The New York Times – 9 August, 2018
“The centerpiece here is a dreamy film by the two-person London-based Otolith Group (Anjalika Sagar and Kodwo Eshun). Titled “O Horizon,” it might be described as a species of creative nonfiction, an interpretive documentary. It was shot at Santiniketan, in rural West Bengal, India, where the poet Rabindranath Tagore established a utopian school in 1921. It gave equal weight to the arts and sciences and promoted the notion that all learning should take place outdoors, in parklike settings.
In the century since, Tagore’s “tree-schooling” project, intended as a departure from British colonial education, has been criticized as elitist and nationalist, a retreat from progressive political action in India. Although the school continues to be a training ground for traditional art, music and dance, it functions, some say, strictly as a museum.
The filmmakers don’t say that. They suspend judgment. They find beauty and let it be.
The confluence of past and present is detailed clearly in a spinoff series of digital prints that overlay color photographs of the present-day school with black-and-white images from a century ago. But the single most gripping demonstration of the school’s continuing relevance is in the film, which opens with a hellish explosion of fire and smoke generated by trucks working near the campus. The clamor subsides but later returns to punctuate scenes of dancing, singing and teaching under the trees.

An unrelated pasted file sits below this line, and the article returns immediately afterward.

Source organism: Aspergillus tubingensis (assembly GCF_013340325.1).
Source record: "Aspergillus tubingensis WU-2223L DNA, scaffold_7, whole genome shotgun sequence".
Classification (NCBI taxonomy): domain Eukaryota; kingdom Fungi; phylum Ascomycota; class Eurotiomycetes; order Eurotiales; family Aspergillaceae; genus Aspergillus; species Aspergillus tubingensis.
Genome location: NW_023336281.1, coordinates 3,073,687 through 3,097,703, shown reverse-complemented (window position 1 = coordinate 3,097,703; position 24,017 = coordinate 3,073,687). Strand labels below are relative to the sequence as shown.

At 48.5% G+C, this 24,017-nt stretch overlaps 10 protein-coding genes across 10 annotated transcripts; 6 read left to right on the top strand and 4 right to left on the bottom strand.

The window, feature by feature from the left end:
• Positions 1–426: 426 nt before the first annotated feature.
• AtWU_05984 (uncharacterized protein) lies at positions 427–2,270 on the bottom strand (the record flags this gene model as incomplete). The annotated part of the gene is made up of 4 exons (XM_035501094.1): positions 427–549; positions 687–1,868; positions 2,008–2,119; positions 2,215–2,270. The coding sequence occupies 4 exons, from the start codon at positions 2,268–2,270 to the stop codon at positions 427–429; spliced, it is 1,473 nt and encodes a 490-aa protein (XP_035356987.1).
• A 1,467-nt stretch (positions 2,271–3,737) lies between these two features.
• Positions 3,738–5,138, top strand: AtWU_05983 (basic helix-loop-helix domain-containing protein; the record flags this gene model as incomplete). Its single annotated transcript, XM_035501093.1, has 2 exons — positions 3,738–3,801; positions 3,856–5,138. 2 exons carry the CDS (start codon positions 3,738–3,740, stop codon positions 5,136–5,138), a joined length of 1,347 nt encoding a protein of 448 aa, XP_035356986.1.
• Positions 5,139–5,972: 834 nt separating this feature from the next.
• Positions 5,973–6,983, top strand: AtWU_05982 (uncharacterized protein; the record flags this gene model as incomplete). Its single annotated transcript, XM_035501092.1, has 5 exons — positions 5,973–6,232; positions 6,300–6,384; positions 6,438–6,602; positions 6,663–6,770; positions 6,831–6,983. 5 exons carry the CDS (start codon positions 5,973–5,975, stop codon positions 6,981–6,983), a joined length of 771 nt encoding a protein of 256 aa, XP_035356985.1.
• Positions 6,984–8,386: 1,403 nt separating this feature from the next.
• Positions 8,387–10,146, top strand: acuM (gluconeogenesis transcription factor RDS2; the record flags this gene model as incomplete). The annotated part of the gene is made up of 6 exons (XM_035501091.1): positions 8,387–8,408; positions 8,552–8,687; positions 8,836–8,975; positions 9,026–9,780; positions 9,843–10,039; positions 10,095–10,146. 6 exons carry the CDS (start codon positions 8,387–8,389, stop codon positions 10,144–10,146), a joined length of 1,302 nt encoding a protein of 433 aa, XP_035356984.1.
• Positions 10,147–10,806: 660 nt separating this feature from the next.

Santiniketan is about 100 miles north of Kolkata. It can take a while to get there and that was part of Tagore’s plan, to simultaneously slow down and stimulate travelers as they approach what they know will be a life-altering place. Relax and excite: This is how pilgrimage works, and it has a timeless history in India. To Buddhists, the subcontinent is a geographic mandala defined by sacred sites. To visit them is to clock up frequent flier points for a final trip to the afterlife…”